Dear HR: Why I Am Leaving
While it's highly unlikely a departing employee would ever divulge all of their reasons for leaving a company, this may be what an honest -- albeit hypothetical -- letter of resignation looks like.
By Susan Vece
Dear HR Department,
I have been a manager in specialty products marketing for the last 16 months, after waiting more than 3 years to be promoted. I believe I was promoted because my manager, the director of marketing, could depend upon me to quickly switch gears mid project and basically start anew, but still meet the same deadline. I am proud that I delivered my projects on time and on budget, but feel I haven’t been recognized for my contributions.
My manager was neither inclined to share his annual goals nor expected results for the department, nor was he forthcoming in laying out plans beyond the next quarter. I tried to align my work and outcomes to the goals that the CEO stated in his annual company meeting, but it was difficult to see the clear connection to my work. It felt like my manager only cared about his own advancement in the company.
Once a year, I would sit down with my manager for my review, and though I was rated highly competent, I really didn’t see a connection between my review comments and the work I produced during the year. We didn’t have conversations about how this year’s successes could be built upon in next year’s projects. It was clear in my review, however, that my manager feels I prioritized my children over my career. I pride myself on my ability to juggle family and work responsibilities, so this criticism seems very unfair.
I came to this company 5 years ago with energy, enthusiasm and promises of career opportunities and growth. I am leaving for a position with a competitor, and will be much more vigilant to ensure their promises of career opportunity and growth become reality.
A former employee
Maybe you haven’t received a letter or had an exit interview with an employee who is this honest. She would have done you a favor if she had sent you this email before walking out the door. And it isn’t the first time -- nor will it be the last -- that you will lose a highly productive, high-potential employee.
It’s unlikely, though, that she will tell you, or any manager, her reason for leaving. You see, she doesn’t think you have been listening from the first day she was hired. Yes, she knows you said you hired her for her technical competence and expertise, her ability and eagerness to contribute, and her ability to work long hours without complaint. But here’s what you missed in the years since you hired her:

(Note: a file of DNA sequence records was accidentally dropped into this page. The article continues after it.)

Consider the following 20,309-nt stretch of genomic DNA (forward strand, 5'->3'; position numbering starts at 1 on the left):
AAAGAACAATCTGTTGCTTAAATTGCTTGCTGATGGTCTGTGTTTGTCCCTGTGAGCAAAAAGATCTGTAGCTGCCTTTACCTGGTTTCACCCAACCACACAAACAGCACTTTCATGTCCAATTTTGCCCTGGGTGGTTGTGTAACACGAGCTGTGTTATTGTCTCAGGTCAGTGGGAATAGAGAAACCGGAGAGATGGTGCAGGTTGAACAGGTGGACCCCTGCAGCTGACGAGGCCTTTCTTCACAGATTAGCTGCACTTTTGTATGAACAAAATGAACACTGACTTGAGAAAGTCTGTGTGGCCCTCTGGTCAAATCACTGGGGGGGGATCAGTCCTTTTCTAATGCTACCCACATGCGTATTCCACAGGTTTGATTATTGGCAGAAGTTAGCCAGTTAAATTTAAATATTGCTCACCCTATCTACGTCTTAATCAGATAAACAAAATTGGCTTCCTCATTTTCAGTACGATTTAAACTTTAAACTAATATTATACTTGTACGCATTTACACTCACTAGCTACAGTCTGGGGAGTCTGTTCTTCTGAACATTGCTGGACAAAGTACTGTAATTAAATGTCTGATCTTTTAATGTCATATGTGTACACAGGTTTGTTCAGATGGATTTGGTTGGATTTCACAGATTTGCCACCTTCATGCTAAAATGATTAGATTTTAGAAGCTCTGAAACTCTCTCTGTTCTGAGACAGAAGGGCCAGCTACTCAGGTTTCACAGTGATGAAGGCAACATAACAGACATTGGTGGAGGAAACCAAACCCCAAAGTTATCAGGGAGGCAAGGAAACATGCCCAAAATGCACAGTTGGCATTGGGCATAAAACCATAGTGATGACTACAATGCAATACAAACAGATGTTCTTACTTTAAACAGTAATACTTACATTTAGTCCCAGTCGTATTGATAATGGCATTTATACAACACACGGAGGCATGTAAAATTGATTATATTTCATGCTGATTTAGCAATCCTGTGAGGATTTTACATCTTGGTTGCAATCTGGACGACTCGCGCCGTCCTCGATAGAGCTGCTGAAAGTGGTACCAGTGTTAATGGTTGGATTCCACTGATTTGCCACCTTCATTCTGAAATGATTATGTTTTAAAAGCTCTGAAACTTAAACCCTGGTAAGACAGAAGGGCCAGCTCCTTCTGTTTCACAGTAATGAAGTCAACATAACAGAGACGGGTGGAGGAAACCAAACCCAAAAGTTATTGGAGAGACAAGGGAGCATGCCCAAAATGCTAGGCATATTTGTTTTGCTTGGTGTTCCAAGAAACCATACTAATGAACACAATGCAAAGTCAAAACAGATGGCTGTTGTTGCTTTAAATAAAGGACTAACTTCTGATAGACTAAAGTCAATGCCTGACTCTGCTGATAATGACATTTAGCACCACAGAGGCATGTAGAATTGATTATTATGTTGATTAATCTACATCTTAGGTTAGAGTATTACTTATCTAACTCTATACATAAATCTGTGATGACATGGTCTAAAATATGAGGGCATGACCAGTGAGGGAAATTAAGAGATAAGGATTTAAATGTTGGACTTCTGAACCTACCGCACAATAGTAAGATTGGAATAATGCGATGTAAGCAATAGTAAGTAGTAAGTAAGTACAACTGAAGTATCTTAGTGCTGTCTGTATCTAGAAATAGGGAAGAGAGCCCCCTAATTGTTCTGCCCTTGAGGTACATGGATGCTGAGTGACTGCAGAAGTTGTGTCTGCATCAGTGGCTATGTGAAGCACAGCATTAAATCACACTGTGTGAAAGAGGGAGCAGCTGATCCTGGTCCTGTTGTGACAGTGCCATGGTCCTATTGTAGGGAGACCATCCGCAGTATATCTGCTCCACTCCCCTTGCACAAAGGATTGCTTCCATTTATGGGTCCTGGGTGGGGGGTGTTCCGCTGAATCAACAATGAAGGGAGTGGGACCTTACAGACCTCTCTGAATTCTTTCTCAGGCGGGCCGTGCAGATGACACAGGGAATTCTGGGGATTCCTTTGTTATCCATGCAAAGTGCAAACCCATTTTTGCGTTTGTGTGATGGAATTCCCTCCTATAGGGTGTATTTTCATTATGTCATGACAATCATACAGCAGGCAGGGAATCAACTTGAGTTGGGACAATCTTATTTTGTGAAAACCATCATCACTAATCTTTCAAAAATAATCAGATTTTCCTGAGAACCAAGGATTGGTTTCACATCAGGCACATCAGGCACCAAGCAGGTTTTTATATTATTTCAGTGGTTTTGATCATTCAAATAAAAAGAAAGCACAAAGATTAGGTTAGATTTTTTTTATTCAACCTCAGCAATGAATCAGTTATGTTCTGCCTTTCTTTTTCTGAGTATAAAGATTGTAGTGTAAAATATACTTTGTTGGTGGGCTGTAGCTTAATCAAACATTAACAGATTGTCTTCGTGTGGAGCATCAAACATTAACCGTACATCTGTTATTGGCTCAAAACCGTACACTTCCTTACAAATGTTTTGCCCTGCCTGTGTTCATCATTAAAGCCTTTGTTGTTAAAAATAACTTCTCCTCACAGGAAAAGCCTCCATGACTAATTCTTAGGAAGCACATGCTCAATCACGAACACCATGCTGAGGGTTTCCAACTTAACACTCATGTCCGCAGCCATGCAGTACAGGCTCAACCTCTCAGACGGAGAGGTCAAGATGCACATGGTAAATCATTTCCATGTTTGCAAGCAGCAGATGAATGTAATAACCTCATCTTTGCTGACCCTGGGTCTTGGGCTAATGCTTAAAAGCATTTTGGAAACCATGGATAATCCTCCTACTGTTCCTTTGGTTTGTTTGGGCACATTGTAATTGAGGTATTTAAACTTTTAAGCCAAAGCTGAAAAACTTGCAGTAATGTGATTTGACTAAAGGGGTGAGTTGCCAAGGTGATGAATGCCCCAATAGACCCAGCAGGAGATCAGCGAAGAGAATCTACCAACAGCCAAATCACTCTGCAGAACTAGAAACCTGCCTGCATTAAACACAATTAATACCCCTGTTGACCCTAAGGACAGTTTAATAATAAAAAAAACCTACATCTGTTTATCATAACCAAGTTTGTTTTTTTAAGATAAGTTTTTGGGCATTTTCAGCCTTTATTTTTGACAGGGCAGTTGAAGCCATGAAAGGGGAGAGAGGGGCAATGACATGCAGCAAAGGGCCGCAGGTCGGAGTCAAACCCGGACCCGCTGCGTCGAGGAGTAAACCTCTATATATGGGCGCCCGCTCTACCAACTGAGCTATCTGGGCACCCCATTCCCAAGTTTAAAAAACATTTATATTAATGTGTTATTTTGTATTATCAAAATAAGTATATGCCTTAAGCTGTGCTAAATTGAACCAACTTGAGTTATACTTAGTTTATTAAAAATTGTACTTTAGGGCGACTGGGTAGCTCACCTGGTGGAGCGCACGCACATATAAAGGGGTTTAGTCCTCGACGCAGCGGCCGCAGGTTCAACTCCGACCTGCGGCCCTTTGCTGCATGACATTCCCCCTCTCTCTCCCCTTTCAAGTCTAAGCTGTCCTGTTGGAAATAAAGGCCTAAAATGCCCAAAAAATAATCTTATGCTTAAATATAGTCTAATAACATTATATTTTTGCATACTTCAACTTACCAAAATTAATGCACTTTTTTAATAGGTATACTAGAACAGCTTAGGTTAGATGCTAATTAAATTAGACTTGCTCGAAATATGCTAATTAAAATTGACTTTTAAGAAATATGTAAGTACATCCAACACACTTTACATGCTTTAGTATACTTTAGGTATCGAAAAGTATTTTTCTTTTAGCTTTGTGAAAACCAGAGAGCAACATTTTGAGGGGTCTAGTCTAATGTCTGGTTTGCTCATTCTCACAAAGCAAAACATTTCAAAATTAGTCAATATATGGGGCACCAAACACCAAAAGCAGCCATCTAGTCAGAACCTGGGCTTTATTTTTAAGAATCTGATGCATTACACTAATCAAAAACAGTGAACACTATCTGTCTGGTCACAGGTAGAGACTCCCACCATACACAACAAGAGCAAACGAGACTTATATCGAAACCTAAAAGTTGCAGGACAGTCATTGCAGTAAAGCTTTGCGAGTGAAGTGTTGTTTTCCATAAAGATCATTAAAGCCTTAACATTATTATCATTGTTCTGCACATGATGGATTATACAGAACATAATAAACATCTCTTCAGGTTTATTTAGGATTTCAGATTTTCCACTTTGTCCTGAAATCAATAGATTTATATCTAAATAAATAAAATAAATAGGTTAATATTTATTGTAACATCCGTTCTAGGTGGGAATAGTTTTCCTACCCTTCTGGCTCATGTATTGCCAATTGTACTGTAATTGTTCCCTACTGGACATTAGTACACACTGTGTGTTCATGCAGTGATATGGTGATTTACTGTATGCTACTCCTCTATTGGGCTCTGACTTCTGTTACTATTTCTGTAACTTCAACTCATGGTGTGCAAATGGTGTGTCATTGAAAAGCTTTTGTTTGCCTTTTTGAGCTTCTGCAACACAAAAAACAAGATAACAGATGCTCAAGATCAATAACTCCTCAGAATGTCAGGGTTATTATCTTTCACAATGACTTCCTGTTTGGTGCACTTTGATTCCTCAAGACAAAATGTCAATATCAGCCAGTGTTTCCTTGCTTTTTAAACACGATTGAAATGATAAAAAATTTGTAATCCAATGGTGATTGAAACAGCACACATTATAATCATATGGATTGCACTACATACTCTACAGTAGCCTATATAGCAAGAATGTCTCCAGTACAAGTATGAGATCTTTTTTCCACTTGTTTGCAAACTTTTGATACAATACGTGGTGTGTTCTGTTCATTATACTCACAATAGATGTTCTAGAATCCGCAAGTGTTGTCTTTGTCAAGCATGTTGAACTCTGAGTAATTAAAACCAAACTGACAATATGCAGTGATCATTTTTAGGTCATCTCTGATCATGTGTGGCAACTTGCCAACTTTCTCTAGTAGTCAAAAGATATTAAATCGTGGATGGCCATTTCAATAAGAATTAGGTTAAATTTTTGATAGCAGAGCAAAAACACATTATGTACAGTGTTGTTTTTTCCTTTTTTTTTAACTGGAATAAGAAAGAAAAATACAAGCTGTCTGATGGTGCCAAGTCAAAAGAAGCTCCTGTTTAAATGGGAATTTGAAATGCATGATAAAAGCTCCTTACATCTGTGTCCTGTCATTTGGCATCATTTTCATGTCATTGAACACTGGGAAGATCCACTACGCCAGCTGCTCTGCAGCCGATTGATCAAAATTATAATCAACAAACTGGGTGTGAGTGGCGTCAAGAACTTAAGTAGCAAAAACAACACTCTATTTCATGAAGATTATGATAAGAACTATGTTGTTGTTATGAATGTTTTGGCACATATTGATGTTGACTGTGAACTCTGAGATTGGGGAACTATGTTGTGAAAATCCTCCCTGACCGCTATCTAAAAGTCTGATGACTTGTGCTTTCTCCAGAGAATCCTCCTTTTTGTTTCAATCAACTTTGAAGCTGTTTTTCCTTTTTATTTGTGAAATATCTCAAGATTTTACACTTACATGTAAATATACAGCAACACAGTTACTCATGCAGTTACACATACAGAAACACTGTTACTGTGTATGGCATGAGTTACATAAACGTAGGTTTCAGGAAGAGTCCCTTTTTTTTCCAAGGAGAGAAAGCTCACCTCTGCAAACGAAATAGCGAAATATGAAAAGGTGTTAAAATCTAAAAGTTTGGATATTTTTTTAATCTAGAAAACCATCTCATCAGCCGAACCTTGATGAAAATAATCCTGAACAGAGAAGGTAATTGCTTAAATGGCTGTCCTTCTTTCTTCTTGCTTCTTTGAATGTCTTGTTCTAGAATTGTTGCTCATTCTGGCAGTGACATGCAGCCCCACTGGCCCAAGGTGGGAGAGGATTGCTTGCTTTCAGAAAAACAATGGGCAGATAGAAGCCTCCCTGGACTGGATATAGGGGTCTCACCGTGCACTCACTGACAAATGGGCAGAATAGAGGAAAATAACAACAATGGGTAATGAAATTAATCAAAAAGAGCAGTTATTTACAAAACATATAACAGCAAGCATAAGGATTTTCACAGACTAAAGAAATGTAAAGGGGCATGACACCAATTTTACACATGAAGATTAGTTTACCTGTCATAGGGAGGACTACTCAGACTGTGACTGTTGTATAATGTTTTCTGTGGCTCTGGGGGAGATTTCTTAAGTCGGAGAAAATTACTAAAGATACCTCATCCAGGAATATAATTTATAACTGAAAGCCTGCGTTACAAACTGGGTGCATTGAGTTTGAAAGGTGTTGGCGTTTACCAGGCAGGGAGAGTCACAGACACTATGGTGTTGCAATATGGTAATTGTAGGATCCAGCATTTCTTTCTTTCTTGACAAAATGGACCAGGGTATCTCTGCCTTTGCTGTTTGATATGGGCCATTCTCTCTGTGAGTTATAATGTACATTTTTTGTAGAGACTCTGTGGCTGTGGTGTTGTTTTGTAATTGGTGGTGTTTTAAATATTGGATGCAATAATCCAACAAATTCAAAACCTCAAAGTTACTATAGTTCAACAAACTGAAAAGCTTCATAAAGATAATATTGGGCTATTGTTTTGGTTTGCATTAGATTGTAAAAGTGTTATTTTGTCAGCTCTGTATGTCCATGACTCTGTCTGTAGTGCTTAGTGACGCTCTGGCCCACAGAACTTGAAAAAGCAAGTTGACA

1. You assumed she wants the big corner office and a lofty title, and is willing to sacrifice her family life to get it. That doesn’t motivate her like it did her father’s generation. She likes being the center of the team, and having her team close by and checking in frequently with them.
2. She has noticed that senior leaders and many older employees aren’t retiring as early as they once were. She wishes you would devise incentives for Boomers to share their knowledge and experience with emerging leaders like her, and work more closely with her team.
3. You thought only women wanted flexibility in their hours and were willing to trade off promotions for it. She encourages the men on her team to choose a flexible work schedule so that they can balance work priorities with family obligations, just as she encourages the women on her team to do the same. She sees this as a good policy directly related to retention of her best team members, and she sees they are more engaged in their work.
4. She had some great ideas but not the title that would have made her visible and her voice heard in the company. If the company truly wants to hear ideas from all employees, you have to make it easier for employees at lower pay grades to be heard.
5. She knows the competency model you use to decide career-development needs and opportunities is based on a leadership model that was designed for new managers 40 years ago. If retention of employees is important to the financial health of your company, then you should know the competency model you are using doesn’t fit the skills and development needs of your employees ready for advancement now.
6. She has been successful in building an incredibly productive team by capturing the institutional knowledge of two of her team members who are getting close to retirement age, and finding ways to give feedback to her team members who are under 30 years old and prefer positive comments rather than criticism. She has adapted well to ‘leading from the middle’ and could be a mentor to other middle managers.
Three generations coexist in our organizations today. Each has attributes and values to contribute to the success of the company; each has its limitations and blind spots. Leadership-development programs, based on the traditional leadership competency models for baby boomers, will not help to close the gap between the generations.
Generation X managers (in the 35-to-50 age group) will be the leaders who guide your company through the next 20 years. They need leadership training that will help them harvest the knowledge and experience of their elder leaders, and devise new management practices that fit the needs of the next generation, thus accelerating the change your managers and leaders need to make your organization more productive and better prepared for the next 20 years.
Susan Vece is a partner at 21st Century Leadership Consultants in Park Ridge, Ill.